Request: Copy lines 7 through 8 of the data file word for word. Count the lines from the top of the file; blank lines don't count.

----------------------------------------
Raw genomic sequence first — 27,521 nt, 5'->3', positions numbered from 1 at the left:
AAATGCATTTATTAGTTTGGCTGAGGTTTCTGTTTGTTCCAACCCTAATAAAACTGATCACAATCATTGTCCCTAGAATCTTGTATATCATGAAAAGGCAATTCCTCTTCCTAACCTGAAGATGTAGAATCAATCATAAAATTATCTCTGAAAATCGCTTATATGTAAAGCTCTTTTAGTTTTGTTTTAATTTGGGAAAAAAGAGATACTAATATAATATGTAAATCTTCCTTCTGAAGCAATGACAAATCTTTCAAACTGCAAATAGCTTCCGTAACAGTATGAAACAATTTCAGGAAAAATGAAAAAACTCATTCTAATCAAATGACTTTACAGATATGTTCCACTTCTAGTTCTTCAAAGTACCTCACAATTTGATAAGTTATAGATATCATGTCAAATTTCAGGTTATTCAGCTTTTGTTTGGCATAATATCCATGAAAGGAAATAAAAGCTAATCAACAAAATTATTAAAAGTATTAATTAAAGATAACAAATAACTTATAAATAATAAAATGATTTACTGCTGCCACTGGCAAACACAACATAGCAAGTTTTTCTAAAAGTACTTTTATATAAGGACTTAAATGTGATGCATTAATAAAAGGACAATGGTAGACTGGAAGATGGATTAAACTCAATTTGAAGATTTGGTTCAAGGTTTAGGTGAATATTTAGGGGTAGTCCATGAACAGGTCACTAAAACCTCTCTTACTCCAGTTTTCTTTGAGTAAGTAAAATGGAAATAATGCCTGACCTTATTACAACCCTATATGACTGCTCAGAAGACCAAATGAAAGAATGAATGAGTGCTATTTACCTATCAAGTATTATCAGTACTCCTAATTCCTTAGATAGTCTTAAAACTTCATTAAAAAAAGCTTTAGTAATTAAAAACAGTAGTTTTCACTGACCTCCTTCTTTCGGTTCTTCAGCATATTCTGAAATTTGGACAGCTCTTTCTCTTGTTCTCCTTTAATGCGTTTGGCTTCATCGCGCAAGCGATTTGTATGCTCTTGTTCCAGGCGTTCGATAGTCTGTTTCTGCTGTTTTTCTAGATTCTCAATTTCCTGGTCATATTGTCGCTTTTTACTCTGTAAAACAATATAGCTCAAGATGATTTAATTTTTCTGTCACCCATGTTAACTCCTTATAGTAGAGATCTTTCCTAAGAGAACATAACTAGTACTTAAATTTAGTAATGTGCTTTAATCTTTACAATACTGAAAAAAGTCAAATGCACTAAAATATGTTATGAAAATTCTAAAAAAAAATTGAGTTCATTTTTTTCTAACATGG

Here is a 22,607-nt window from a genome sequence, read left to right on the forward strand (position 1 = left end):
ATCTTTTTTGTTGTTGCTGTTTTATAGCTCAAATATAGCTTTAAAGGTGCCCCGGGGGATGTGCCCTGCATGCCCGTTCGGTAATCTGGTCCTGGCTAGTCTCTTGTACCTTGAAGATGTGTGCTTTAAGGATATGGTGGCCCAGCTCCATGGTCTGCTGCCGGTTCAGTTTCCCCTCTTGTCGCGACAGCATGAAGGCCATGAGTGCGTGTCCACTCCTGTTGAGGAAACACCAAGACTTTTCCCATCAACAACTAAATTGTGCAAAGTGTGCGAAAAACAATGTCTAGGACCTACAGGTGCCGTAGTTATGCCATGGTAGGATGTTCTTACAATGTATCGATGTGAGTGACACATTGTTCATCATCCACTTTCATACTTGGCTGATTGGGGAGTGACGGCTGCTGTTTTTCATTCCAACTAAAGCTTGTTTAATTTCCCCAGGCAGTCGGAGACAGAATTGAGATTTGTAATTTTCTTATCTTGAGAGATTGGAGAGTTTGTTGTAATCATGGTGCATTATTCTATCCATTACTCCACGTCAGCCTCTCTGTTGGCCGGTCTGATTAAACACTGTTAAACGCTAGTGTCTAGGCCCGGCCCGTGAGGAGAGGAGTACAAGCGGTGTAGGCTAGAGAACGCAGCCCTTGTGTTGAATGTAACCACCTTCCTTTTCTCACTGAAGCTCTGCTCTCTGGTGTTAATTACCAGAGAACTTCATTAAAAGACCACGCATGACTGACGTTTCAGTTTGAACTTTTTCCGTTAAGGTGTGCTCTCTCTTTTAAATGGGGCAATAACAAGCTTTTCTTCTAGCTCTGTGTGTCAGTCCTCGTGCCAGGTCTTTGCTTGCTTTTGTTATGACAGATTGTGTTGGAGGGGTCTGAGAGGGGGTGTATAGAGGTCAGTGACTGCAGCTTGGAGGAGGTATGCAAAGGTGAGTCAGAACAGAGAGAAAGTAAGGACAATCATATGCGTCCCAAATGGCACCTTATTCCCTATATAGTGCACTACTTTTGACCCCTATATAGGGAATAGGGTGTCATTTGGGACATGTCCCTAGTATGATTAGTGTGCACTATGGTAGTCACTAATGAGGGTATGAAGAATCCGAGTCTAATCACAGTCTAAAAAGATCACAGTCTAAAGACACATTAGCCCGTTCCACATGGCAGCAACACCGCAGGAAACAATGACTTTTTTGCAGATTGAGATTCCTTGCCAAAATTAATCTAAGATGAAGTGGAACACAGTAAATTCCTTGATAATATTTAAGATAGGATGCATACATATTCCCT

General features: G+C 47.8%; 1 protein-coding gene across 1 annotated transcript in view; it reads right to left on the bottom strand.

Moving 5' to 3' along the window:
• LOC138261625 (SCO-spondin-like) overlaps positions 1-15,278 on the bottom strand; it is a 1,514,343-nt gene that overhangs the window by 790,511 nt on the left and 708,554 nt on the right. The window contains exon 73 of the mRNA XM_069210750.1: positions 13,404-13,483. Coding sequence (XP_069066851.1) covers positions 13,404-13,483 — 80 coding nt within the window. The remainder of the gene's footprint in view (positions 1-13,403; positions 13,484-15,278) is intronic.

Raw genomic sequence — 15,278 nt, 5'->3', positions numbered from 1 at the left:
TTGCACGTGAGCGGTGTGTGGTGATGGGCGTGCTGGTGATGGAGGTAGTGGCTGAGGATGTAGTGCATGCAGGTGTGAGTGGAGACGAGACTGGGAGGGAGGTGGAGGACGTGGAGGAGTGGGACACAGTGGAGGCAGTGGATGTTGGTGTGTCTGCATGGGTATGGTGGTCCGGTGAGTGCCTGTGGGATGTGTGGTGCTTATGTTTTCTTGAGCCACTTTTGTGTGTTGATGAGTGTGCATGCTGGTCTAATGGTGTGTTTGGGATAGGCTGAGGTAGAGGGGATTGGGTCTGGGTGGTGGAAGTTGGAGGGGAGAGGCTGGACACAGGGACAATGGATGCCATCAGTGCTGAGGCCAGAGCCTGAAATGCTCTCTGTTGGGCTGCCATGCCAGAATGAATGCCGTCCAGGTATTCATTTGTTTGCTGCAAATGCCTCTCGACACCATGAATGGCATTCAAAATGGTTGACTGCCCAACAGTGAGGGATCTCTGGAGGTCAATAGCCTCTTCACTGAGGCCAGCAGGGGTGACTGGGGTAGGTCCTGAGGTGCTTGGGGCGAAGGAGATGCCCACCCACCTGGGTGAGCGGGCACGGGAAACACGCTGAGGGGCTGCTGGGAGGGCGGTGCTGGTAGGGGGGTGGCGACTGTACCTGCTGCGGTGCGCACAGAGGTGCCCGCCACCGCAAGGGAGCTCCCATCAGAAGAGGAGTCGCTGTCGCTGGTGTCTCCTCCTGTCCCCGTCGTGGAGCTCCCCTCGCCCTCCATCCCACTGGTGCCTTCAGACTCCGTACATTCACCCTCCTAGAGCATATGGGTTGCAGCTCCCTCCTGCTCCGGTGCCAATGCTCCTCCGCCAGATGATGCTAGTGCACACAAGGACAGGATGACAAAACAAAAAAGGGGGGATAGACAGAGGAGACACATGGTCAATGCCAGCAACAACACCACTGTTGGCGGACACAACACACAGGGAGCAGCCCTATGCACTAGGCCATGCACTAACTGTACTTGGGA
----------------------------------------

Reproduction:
• LOC138261625 (SCO-spondin-like) overlaps positions 1-15,278 on the bottom strand; it is a 1,514,343-nt gene that overhangs the window by 790,511 nt on the left and 708,554 nt on the right. The window contains exon 73 of the mRNA XM_069210750.1: positions 13,404-13,483. Coding sequence (XP_069066851.1) covers positions 13,404-13,483 — 80 coding nt within the window. The remainder of the gene's footprint in view (positions 1-13,403; positions 13,484-15,278) is intronic.

Raw genomic sequence — 15,278 nt, 5'->3', positions numbered from 1 at the left: